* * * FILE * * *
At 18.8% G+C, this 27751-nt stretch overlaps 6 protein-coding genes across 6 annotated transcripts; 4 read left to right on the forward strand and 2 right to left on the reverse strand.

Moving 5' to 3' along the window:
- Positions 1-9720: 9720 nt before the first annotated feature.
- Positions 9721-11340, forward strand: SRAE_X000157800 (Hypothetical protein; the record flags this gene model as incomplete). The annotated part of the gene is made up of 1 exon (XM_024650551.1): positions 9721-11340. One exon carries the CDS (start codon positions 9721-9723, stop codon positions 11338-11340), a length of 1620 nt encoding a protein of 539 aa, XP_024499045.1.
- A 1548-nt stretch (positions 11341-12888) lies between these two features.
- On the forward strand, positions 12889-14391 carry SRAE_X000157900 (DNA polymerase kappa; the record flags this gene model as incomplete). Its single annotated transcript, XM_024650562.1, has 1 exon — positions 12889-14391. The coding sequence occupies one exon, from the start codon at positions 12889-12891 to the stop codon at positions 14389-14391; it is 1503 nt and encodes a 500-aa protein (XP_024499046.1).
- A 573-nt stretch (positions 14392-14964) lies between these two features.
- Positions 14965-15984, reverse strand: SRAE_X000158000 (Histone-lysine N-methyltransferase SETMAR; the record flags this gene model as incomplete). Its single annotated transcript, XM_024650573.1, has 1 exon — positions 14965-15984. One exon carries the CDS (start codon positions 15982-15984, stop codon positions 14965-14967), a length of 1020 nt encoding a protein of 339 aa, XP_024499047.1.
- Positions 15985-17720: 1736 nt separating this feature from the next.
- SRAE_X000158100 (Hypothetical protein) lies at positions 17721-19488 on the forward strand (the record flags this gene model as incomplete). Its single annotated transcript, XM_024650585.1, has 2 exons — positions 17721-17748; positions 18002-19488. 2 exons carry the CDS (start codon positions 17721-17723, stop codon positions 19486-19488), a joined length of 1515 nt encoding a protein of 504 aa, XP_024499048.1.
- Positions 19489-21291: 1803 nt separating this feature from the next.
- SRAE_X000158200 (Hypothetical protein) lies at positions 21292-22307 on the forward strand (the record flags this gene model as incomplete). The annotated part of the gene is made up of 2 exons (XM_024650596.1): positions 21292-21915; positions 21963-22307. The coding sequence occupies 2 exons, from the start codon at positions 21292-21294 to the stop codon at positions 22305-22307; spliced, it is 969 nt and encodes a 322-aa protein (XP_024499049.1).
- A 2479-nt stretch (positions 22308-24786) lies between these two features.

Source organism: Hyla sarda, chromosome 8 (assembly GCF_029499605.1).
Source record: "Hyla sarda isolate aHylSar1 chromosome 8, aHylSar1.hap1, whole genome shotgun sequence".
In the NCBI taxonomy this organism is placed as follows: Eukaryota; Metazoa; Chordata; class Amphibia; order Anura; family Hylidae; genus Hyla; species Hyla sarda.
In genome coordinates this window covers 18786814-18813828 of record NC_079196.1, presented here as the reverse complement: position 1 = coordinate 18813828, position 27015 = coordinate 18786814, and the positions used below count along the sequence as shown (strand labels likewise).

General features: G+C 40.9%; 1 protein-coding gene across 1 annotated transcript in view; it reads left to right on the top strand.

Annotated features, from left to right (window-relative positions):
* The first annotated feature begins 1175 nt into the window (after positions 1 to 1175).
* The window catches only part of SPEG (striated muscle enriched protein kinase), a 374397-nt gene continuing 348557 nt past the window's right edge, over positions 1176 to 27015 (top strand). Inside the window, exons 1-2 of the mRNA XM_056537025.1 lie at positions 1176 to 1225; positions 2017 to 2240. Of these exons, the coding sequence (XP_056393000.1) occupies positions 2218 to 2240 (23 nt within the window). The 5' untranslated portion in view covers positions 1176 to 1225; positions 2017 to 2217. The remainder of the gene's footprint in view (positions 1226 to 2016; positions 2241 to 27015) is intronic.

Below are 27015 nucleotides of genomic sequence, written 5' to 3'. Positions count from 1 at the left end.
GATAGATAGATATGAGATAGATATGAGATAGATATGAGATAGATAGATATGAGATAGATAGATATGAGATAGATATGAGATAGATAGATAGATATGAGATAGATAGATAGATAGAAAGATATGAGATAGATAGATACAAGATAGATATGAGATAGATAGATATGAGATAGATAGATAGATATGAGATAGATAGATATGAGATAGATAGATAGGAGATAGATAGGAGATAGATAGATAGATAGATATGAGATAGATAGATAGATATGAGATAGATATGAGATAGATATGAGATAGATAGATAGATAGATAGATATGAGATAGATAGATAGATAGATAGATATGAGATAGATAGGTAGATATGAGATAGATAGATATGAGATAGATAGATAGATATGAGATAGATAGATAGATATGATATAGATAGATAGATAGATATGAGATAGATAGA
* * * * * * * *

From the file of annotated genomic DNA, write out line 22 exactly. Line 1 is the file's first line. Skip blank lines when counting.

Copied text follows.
Below are 27015 nucleotides of genomic sequence, written 5' to 3'. Positions count from 1 at the left end.